of Theodore Parker
's sermons on slavery, saying to Mr. Lincoln
substantially this: “I have always noticed that ill-gotten wealth does no man any good.
This is as true of nations as individuals.
I believe that all the ill-gotten gain wrenched by us from the negro through his enslavement will eventually be taken from us, and we will be set back where we began.”
thought my prophecy rather direful.
He doubted seriously if either of us would live to see the righting of so great a wrong; but years after, when writing his second Inaugural address, he endorsed the idea.
Clothing it in the most beautiful language, he says: “Yet if God wills that it [the war] continue till all the wealth piled by the bondsman's two hundred and fifty years of unrequited toil shall be sunk, and until every drop of blood drawn by the lash shall be paid by another drawn by the sword, as was said three thousand years ago, so still it must be said, ‘The judgments of the Lord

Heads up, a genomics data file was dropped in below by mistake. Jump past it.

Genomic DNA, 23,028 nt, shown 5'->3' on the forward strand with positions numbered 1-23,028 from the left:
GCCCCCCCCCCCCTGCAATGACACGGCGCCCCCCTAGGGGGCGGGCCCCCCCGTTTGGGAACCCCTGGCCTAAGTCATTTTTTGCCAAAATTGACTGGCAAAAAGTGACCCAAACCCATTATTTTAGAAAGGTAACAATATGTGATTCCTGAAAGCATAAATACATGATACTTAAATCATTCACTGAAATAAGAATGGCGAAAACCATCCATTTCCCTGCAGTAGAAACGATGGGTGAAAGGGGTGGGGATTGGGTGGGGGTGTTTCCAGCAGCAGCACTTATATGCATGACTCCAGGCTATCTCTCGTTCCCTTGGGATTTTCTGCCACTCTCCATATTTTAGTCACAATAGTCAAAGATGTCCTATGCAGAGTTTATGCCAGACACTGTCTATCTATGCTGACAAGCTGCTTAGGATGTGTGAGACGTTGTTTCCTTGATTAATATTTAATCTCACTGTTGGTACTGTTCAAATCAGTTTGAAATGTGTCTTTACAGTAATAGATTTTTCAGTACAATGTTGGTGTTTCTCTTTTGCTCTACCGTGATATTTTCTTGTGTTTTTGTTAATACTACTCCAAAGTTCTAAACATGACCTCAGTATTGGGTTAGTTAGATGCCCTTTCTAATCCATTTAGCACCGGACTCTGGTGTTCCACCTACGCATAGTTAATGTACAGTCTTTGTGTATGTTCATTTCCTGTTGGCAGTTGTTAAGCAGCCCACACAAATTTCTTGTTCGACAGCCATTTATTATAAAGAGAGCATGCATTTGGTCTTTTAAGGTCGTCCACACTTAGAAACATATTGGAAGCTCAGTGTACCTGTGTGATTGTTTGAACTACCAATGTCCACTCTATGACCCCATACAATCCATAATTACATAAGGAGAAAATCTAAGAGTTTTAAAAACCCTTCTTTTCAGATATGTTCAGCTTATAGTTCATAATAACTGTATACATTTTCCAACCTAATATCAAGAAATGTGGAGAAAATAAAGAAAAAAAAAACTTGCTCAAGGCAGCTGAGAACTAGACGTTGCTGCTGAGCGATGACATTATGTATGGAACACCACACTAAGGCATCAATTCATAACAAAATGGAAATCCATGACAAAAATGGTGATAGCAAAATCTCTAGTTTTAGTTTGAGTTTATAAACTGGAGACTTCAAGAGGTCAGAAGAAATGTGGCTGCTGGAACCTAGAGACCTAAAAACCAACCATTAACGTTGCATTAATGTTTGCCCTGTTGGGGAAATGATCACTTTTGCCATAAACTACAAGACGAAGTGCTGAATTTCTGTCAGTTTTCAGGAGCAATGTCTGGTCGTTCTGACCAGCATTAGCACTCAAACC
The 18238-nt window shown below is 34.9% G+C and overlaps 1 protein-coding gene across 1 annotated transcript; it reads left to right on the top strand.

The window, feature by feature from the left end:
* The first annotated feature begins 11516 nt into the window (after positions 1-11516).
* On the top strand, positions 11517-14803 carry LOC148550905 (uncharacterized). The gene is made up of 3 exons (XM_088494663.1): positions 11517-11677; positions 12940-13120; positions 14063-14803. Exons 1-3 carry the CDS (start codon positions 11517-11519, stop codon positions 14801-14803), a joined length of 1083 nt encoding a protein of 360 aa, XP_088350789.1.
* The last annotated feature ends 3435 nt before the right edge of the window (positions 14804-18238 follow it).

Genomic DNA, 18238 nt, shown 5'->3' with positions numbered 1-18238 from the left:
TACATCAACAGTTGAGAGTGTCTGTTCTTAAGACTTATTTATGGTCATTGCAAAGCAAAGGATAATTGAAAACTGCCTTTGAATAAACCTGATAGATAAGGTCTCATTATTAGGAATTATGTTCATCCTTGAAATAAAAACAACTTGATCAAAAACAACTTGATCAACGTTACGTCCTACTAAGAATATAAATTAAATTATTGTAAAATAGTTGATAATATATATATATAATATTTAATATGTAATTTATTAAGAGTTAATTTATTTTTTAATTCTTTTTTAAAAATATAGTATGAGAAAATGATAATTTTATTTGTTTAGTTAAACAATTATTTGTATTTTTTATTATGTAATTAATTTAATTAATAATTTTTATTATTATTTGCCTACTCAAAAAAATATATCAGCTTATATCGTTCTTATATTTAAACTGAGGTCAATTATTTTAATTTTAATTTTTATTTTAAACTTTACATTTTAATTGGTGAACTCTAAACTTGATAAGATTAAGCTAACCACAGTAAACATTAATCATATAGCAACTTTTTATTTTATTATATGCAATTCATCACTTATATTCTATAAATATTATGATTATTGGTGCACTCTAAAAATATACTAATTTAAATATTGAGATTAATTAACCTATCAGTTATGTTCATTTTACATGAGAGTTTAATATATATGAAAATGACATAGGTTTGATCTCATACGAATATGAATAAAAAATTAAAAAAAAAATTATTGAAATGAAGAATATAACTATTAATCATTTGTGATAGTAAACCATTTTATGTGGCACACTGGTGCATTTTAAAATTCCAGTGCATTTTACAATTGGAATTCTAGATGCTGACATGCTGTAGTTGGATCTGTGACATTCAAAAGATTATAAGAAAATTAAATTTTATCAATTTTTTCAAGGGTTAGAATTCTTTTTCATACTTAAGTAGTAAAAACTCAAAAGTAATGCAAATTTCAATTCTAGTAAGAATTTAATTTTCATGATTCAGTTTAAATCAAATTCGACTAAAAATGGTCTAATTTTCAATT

are true and righteous altogether.’
The passage in May, 1854, of the Kansas
bill swept out of sight the Missouri Compromise
and the Compromise measures of 1850.
This bill, designed and carried through by Douglas
, was regarded by him as the masterpiece of all his varied achievements in legislation.
It served to prove more clearly than anything he had ever before done his flexibility and want of political conscience.
Although in years gone before he had invoked the vengeance of Heaven on the ruthless hand that should dare to disturb the sanctity of the compact of 1821, yet now he was the arrogant and audacious